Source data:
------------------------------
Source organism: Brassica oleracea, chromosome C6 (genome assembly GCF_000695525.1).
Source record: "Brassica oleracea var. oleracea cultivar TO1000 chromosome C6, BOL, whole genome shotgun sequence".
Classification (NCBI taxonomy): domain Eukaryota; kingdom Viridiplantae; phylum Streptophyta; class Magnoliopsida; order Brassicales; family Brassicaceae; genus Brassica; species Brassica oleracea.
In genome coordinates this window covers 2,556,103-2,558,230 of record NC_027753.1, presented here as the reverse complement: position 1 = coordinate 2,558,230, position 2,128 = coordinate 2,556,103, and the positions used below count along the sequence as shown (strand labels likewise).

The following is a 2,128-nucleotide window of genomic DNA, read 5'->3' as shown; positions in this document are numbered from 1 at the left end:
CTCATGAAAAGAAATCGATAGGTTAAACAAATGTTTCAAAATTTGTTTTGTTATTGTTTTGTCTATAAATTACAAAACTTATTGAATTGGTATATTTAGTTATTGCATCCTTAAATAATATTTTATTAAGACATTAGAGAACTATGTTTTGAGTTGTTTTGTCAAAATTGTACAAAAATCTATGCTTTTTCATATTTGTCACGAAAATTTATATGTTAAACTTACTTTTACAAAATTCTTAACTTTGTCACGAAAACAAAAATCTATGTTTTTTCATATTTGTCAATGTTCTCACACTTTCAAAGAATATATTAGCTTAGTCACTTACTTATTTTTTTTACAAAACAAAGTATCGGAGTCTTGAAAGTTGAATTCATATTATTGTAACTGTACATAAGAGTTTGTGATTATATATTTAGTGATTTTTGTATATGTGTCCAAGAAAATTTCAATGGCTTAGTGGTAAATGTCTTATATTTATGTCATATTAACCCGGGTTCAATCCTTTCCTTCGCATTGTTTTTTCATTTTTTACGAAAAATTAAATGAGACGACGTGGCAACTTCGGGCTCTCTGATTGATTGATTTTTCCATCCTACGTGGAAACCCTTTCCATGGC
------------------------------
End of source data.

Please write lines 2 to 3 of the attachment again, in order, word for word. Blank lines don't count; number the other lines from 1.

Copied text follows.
Source record: "Brassica oleracea var. oleracea cultivar TO1000 chromosome C6, BOL, whole genome shotgun sequence".
Classification (NCBI taxonomy): domain Eukaryota; kingdom Viridiplantae; phylum Streptophyta; class Magnoliopsida; order Brassicales; family Brassicaceae; genus Brassica; species Brassica oleracea.